The rent or buy decision comes down to more than numbers. It's about what you can afford and what you want from life.
Owning a home has many benefts: You have more freedom to renovate and redecorate the property and you are building equity as you pay it off. And no landlord can ever kick you and your family out.
Renting means less worry about property maintenance because the landlord has to take care of that. And while home loan repayments might not be that much more than rent, over time you end up paying a lot in interest. Plus there are council rates, stamp duty and other costs. Of course, renters have fewer rights and renting often means moving many times and not feeling like you truly have your own home.
The benefits (and downsides) of renting
Renting offers quite a few benefits.
Pros of renting
- Rent is often cheaper than mortgage payments on the same property.
- You don't have a large mortgage debt hanging over your head.
- The landlord pays the rates and body corporate fees on the property and is responsible for repairs.
- You can move more easily and live in areas which would be too expensive for you to buy in.
Because rent tends to be cheaper than owning a property you can use any extra money you may have to invest, save or spend as you see fit. This financial flexibility is one of the major benefits of renting.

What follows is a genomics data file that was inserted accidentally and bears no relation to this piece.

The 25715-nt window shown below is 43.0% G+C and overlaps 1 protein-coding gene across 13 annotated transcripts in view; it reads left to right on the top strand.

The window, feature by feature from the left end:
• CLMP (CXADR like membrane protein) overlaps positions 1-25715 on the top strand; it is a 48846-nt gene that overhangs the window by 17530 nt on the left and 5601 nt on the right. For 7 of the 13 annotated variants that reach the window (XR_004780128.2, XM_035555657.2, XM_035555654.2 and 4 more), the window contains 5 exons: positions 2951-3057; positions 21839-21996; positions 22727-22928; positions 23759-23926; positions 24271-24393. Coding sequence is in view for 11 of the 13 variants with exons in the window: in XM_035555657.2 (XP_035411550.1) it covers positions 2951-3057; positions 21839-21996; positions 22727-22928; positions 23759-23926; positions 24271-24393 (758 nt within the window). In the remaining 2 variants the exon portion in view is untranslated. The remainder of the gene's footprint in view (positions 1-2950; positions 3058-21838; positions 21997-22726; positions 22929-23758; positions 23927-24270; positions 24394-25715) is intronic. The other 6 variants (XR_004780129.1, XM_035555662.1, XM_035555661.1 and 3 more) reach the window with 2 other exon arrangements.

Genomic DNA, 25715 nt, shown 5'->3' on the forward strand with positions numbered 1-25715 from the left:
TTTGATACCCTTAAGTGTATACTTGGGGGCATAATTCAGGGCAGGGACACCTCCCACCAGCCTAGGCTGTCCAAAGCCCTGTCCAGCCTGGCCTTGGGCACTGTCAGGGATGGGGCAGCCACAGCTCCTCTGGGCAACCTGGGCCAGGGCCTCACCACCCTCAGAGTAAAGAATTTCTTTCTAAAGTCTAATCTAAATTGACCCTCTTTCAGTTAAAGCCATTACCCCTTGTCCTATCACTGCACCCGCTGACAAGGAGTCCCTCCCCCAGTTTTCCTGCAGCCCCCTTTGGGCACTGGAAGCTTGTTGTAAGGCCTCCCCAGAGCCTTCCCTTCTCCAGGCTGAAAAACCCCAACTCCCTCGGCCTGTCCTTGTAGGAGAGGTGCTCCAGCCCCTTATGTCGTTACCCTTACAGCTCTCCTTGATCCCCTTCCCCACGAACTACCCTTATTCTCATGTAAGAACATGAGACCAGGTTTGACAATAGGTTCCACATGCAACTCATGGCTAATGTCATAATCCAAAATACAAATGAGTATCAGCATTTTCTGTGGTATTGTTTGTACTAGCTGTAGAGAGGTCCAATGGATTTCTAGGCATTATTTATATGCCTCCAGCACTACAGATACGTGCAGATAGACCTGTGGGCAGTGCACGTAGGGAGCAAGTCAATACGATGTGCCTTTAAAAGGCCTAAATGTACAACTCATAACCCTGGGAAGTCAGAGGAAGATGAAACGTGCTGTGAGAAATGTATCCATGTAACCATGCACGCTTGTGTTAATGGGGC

Cons of renting
- Your home is temporary and you are subject to the decisions of a stranger, your landlord.
- Your landlord can make decisions that affect your life, and may not fulfil all their responsibilities.
- Landlords tend to increase the rent regularly.
- Leases aren't permanent. Your landlord could decide to evict you if they want to sell the property.
Renting is an uncertain way to live. You can be evicted, landlords often fail to maintain their properties and you end up paying a lot of money that goes nowhere.
But if you find an affordable, good-quality place to rent with a decent landlord you might find the convenience and flexibility are worth it. And you aren't tied to a mortgage and a single property for years.
The benefits (and downsides) of buying
Equity means the amount of a property you own (once the mortgage debt is subtracted). Properties are worth a lot and generally grow in value over time. So mortgage repayments are a kind of saving because you're building wealth. As long as you're repaying the loan principal.
But it's a lot more complicated than that.
Pros of buying
- Your mortgage payments build up your equity with each payment.
- You have a roof over your head and no landlord to worry about.